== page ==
bouquet

[ boh-key, boo- for 1, 2; boo-key or, occasionally, boh- for 3 ]
/ boʊˈkeɪ, bu- for 1, 2; buˈkeɪ or, occasionally, boʊ- for 3 /

noun

a bunch of flowers; nosegay.
a compliment: The drama critics greeted her performance with bouquets.
the characteristic aroma of wines, liqueurs, etc.

QUIZZES

DO YOU KNOW THIS VOCABULARY FROM "THE HANDMAID'S TALE"?

"The Handmaid's Tale" was required reading for many of us in school. Everyone else has probably watched the very popular and addictive TV show. Do you remember this vocabulary from the book, and do you know what these terms mean?
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decorum

Origin of bouquet

1710–20; < French: bunch, orig. thicket, grove; Old French bosquet, equivalent to bosc wood (< Germanic; see bosk, bush1) + -et -et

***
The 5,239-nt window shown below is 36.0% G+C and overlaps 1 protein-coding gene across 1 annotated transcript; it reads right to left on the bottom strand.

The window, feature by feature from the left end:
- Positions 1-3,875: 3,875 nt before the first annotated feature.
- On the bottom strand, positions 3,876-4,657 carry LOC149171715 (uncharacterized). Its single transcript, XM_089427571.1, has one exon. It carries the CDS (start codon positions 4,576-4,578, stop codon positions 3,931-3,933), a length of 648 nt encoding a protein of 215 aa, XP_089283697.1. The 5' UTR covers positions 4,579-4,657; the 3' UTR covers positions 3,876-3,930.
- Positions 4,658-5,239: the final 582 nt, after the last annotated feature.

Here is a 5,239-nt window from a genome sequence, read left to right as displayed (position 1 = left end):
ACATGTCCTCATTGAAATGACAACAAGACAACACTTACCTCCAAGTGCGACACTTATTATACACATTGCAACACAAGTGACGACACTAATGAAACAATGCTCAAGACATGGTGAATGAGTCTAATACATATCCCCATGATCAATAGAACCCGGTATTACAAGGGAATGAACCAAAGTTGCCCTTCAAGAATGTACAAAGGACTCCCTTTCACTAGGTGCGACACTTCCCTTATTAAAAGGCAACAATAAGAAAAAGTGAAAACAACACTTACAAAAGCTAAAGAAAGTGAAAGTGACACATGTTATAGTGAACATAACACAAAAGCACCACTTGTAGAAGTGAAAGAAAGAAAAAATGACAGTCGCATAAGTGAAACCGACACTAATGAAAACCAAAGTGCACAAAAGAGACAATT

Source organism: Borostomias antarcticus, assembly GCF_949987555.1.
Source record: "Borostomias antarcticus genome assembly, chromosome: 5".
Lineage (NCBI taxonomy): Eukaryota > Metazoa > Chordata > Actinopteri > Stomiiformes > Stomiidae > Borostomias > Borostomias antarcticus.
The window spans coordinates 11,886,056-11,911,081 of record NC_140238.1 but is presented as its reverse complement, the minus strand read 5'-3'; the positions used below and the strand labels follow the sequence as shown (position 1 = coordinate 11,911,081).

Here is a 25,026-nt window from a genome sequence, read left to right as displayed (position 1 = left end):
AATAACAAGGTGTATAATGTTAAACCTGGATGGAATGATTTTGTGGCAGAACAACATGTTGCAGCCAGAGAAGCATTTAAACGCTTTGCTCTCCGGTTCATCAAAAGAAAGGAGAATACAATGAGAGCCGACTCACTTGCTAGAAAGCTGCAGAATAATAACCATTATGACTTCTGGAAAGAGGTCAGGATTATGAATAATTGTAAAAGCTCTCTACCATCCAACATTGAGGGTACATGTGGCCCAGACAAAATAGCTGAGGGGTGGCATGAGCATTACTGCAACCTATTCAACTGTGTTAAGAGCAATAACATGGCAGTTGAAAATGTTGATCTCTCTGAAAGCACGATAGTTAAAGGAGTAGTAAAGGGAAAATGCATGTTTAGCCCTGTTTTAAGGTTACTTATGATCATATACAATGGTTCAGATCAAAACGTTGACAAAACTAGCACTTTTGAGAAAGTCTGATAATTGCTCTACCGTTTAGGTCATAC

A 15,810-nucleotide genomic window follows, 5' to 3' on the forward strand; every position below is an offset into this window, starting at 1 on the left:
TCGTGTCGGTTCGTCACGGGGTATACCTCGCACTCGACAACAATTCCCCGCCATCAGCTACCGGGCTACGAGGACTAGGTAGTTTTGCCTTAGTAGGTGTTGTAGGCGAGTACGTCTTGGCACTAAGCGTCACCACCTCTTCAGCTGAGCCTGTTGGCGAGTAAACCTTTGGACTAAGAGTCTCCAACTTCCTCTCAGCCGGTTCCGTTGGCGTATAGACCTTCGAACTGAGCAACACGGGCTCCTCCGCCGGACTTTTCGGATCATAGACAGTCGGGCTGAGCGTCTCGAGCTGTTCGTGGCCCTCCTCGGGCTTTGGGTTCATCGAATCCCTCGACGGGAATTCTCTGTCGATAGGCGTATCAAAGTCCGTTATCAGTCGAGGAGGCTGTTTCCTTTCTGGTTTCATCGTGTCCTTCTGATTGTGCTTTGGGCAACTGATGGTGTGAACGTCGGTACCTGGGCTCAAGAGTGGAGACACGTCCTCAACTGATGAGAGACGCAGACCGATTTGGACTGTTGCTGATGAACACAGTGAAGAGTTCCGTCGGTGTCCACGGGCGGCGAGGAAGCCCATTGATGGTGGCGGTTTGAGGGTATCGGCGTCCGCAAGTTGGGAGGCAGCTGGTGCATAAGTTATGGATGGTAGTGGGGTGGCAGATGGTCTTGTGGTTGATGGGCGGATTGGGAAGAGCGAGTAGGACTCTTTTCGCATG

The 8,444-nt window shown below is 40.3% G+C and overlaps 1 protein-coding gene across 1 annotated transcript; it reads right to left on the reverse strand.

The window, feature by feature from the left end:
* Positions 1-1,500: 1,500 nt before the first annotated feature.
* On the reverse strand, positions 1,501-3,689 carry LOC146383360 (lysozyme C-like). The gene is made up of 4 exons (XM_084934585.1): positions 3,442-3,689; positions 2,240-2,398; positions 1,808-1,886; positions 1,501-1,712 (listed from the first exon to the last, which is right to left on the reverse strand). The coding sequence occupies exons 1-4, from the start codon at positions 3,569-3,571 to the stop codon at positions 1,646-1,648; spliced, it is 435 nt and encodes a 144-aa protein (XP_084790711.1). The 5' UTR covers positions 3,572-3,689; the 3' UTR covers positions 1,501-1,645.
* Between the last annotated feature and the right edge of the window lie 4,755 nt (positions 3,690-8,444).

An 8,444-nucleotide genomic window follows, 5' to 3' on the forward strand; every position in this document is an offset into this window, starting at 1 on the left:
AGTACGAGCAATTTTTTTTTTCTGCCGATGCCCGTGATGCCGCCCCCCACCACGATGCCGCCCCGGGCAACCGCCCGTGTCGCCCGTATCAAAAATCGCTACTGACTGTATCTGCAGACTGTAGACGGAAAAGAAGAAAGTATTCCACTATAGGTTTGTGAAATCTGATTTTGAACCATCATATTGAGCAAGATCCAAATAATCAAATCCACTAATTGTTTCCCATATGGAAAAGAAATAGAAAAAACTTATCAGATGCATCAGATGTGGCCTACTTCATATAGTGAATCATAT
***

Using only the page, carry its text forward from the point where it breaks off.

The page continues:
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Example sentences from the Web for bouquet

British Dictionary definitions for bouquet

bouquet

noun

(bəʊˈkeɪ, buː-) a bunch of flowers, esp a large carefully arranged one
Also called: nose (buːˈkeɪ) the characteristic aroma or fragrance of a wine or liqueur
a compliment or expression of praise

Word Origin for bouquet

C18: from French: thicket, from Old French bosc forest, wood, probably of Germanic origin; see bush 1
Collins English Dictionary - Complete & Unabridged 2012 Digital Edition © William Collins Sons & Co. Ltd. 1979, 1986 © HarperCollins Publishers 1998, 2000, 2003, 2005, 2006, 2007, 2009, 2012